Monday 24 October 2016

Businessman Denis O'Brien receives offers for luxury Algarve resort Quinta do Lago

Published 07/07/2015 | 12:59

The revamped North Course at Quinta do Lago is a challenge, but also very fair
The revamped North Course at Quinta do Lago is a challenge, but also very fair
Denis O'Brien (Ramin Talaie/Bloomberg)

Billionaire businessman Denis O'Brien has received a number of approaches for his luxury Algarve resort, Quinta do Lago, that are expected to lead to its sale.

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It is understood that the Portuguese resort could be sold for an estimated €220m following a number of international approaches including a US consortium.

According to local reports, at least two approaches have recently been made for the resort although sale negotiations are at an early stage.

A spokesman for Mr O’Brien would not comment yesterday.

The resort was bought by Mr O’Brien in 1998 and it is understood that he has invested €29m in it over the past five years.

It is located on 2,000 acres of the Ria Formosa Natural Park and is right beside the sea.

Hotels include the most recent addition, the five-star Conrad Algarve, alongside The Four Seasons, Monte de Quinta and the Quinta do Lago.

Sites sell for up to €6m and the likes of superstar footballer Steven Gerrard has a holiday home there.

Last year, the reopening of Quinta do Lago’s North golf course came under the stewardship of Ryder Cup-winning captain Paul McGinley following his victory as the European boss at Gleneagles.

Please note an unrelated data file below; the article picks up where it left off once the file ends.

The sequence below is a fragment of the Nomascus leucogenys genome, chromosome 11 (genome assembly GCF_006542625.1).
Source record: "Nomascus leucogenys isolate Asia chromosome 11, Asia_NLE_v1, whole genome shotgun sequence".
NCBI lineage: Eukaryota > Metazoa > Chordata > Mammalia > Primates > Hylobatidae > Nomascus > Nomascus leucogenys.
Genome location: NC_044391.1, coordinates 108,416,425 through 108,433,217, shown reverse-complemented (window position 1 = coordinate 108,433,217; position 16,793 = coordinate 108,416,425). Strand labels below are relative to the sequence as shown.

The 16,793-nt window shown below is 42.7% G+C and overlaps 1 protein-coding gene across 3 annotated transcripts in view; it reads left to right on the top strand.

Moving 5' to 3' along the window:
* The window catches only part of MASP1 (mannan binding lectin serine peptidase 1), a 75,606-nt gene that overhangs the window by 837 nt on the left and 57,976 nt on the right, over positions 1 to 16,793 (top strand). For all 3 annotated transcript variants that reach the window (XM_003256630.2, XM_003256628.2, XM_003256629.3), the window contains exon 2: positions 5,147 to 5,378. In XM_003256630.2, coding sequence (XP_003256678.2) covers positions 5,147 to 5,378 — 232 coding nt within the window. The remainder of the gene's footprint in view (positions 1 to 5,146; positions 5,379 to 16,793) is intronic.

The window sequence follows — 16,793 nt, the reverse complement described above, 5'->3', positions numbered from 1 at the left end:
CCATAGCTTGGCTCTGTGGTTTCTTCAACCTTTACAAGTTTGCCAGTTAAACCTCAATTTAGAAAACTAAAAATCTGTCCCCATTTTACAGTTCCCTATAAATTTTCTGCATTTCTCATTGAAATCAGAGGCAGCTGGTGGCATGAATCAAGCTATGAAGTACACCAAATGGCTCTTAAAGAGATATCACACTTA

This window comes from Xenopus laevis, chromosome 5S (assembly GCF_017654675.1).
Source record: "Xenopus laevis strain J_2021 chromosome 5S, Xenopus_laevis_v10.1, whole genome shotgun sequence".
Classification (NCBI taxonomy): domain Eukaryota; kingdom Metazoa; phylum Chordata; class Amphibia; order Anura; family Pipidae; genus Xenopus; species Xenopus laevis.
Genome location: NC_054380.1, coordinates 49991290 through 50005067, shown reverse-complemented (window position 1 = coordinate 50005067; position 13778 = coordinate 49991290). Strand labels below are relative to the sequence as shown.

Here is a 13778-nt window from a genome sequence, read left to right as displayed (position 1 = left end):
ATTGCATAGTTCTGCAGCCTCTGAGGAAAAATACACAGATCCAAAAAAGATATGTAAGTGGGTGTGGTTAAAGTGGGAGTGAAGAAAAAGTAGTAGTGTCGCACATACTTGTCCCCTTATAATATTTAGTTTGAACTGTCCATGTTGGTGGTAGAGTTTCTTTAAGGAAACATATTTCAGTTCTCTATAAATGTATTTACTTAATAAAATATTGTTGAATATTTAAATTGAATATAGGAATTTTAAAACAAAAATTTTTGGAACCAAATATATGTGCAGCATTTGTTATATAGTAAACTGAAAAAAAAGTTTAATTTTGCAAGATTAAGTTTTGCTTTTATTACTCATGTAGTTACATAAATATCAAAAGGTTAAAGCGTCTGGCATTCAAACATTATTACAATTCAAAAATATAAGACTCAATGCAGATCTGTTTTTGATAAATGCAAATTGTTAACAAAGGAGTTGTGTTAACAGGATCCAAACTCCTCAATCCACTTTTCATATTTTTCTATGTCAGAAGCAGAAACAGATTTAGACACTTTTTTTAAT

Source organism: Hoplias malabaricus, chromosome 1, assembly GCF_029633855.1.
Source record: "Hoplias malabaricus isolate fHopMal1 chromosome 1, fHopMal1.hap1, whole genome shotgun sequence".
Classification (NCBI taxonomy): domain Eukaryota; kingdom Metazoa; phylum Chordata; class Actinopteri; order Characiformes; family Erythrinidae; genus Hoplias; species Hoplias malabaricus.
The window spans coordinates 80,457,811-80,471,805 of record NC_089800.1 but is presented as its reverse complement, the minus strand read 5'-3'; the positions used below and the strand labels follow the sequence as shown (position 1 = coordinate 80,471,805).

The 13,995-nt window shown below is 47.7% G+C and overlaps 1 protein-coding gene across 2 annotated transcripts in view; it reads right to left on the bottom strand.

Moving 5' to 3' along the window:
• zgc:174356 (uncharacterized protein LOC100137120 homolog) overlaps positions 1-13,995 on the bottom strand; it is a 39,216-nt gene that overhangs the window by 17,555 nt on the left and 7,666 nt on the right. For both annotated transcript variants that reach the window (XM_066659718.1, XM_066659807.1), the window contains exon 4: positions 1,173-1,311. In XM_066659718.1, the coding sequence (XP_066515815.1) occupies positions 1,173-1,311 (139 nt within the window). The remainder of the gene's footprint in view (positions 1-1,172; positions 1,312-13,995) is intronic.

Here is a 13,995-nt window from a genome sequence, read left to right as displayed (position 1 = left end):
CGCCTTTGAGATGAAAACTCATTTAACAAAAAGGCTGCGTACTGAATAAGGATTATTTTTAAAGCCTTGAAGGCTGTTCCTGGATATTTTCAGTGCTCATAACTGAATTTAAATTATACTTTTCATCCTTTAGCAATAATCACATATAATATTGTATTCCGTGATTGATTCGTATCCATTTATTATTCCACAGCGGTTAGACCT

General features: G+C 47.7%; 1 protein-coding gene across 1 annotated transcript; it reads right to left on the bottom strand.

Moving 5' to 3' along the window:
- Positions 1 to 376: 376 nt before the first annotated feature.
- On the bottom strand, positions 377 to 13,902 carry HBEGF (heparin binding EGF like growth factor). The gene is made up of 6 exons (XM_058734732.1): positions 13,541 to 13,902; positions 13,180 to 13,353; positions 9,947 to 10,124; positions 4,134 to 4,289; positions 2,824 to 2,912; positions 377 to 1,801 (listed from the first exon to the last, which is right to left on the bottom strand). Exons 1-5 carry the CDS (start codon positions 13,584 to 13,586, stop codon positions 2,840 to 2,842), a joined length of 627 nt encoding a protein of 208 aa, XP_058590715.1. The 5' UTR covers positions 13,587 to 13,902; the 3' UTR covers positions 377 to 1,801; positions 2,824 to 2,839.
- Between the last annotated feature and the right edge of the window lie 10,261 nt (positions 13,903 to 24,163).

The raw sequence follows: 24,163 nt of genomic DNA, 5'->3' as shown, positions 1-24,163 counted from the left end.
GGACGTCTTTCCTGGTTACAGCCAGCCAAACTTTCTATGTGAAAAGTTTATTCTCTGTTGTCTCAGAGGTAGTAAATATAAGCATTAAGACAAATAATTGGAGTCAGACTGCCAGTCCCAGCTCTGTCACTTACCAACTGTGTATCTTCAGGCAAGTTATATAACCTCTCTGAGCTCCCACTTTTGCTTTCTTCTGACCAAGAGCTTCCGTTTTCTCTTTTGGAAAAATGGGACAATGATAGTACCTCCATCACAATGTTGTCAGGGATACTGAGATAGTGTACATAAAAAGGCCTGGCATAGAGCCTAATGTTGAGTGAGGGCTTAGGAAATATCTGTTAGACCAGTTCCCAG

Quinta do Lago was originally built by property developer André Jordan in 1971.

Just last month, it was announced that Mr O’Brien’s international mobile firm Digicel, which has close to 14 million customers across the Caribbean and South Pacific, will float on the New York stock exchange.

The company is expected to begin selling shares on the public market later this year through an initial public offering designed to raise funds as it enters the broadband and cable television markets as it expands its revenue base.

The so-called "triple play" of phone, broadband and television has become especially lucrative for telecoms companies.

In a filing with US authorities, the company said it would use the proceeds from the sale for "general corporate purposes, including capital expenditures and acquisitions, and to repay existing indebtedness".

The company employs over 6,000 people and has invested more than $5bn in the Digicel business worldwide.

The company now operates in 31 countries. It has 10.8 million subscribers in the Caribbean, and another 2.8 million in the South Pacific.

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